Autologous blood or platelet-rich plasma injections

Policy context

Platelet-rich plasma (PRP) and whole blood injections are proposed for a variety of healing applications. Concerns are considered medium for safety, medium/high for efficacy, and medium for cost-effectiveness.

Status: Review in progress

Platelet-rich plasma was first reviewed by the HTA program in 2016.

  • In 2022, the HCA director selected platelet-rich plasma (PRP) for rereview for osteoarthritis treatment based on published evidence that could change the original coverage determination.

Primary criteria ranking

  • Safety = Medium
  • Efficacy = Medium/High
  • Cost = Medium

Assessment (2022)

Assessment (2016)

Assessment timeline

  • Draft key questions published: October 13, 2022
  • Public comment period: October 13 to 27, 2022
  • Final key questions published: November 29, 2022
  • Draft report published: TBD
  • Public comment period: TBD
  • Final report published: TBD
  • HTCC public meeting: TBD


Platelet-rich plasma (PRP) and whole blood injections are treatments that have been utilized for a variety of healing applications in sports medicine and orthopedic medicine. Conditions where PRP or whole blood injections are commonly utilized include refractory acute or chronic ligament injuries, muscle strain injuries, cartilage injuries, osteoarthritis, and tendinopathies. In particular, the use of PRP and blood injections in sports medicine have seen a recent increase in public exposure, as many professional athletes have elected to receive these treatments, especially PRP, for sports-related injuries.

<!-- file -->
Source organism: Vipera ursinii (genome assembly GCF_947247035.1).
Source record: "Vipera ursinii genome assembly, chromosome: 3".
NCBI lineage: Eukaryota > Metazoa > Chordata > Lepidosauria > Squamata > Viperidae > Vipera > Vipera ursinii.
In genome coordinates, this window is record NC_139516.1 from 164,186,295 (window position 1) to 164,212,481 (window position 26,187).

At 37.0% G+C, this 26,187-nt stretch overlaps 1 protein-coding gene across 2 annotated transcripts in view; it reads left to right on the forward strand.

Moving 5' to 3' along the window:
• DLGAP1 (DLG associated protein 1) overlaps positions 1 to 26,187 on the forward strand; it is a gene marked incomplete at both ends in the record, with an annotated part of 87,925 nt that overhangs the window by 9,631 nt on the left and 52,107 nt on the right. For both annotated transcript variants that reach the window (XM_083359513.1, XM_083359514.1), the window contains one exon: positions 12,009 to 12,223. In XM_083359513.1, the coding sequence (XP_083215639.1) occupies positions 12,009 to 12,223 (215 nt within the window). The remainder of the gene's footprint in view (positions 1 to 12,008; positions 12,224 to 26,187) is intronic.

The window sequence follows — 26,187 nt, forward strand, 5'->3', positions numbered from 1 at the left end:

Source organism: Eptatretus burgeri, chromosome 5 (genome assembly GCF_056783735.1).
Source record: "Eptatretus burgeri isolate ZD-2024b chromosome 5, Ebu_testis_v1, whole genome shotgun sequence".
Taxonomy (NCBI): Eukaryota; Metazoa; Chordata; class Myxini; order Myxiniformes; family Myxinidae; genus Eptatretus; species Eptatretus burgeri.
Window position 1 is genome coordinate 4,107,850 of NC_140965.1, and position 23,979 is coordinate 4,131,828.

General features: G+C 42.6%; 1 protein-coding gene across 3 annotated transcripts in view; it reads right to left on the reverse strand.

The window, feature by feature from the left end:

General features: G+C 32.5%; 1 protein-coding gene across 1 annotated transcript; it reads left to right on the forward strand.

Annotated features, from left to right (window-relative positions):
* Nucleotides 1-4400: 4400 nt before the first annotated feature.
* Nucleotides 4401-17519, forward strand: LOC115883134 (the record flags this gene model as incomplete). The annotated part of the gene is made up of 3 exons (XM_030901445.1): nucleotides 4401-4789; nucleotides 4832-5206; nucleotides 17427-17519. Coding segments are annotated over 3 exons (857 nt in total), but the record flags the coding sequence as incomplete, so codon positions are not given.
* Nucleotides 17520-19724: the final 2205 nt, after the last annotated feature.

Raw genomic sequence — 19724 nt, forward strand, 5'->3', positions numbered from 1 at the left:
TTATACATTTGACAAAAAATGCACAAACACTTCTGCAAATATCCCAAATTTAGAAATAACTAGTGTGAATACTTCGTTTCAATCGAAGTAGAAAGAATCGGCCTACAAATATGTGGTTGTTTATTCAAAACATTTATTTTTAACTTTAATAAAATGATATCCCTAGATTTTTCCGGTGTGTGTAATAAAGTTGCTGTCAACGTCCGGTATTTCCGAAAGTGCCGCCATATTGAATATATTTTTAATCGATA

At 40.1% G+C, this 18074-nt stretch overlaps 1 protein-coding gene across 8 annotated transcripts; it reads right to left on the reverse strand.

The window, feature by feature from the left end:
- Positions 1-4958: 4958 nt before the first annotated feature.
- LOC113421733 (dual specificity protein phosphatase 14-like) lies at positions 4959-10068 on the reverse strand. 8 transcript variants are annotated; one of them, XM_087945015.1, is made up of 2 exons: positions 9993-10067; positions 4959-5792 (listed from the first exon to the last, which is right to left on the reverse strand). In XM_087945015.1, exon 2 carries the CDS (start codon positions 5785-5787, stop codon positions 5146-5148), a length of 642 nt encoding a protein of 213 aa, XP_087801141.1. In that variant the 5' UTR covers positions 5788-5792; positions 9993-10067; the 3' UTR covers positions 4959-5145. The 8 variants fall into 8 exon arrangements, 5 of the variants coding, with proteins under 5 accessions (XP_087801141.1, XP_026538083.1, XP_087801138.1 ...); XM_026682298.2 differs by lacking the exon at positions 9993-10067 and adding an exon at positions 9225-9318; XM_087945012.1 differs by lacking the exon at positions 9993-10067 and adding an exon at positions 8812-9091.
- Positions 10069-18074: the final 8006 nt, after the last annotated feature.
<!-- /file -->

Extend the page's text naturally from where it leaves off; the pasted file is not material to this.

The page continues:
The rationale behind PRP and autologous blood injections (ABI) is to increase the concentration of growth-factor rich platelets around the injured area. These growth factors include platelet-derived growth factor (PDGF), insulin-like growth factors (IGF-I and IGF-II), and vascular endothelial growth factor (VEGF). This influx of platelets is thought to promote the healing process by enhancing regeneration and increasing angiogenesis. In particular, PRP preparations contain a concentration of platelets that is at least four-fold higher than that in blood to approximately one million platelets per microliter, a concentration that is thought to be clinically active. These therapies are outpatient procedures and utilize the patient's own blood to obtain the PRP or whole blood used in the injection. PRP is prepared by centrifugation of autologous blood to separate out the platelet-carrying buffy coat layer from platelet-poor plasma, red blood cells and white blood cells; the buffy coat layer and some of the plasma are then isolated and recentrifuged to obtain the PRP to be used in the injection. Platelet-activating factors like thrombin may be added to PRP to stimulate platelets to release growth factors and increase recruitment of tissue repair factors. No such additional processing occurs for whole blood injections after venipuncture. It is common to add local anesthetic to PRP and whole blood samples to reduce pain at the injection site. Injection is usually performed under ultrasound guidance, and can be repeated if needed.

Despite the increased use of PRP and whole blood injections for healing applications, the efficacy and safety for PRP and whole blood injection treatments are not well established. In particular, there are additional issues regarding PRP: while the technology to obtain PRP is FDA-approved, PRP itself is currently not indicated for direct injection. Additionally, the number of PRP-preparation systems and lack of standardization for the platelet concentration of PRP also make establishing true efficacy difficult.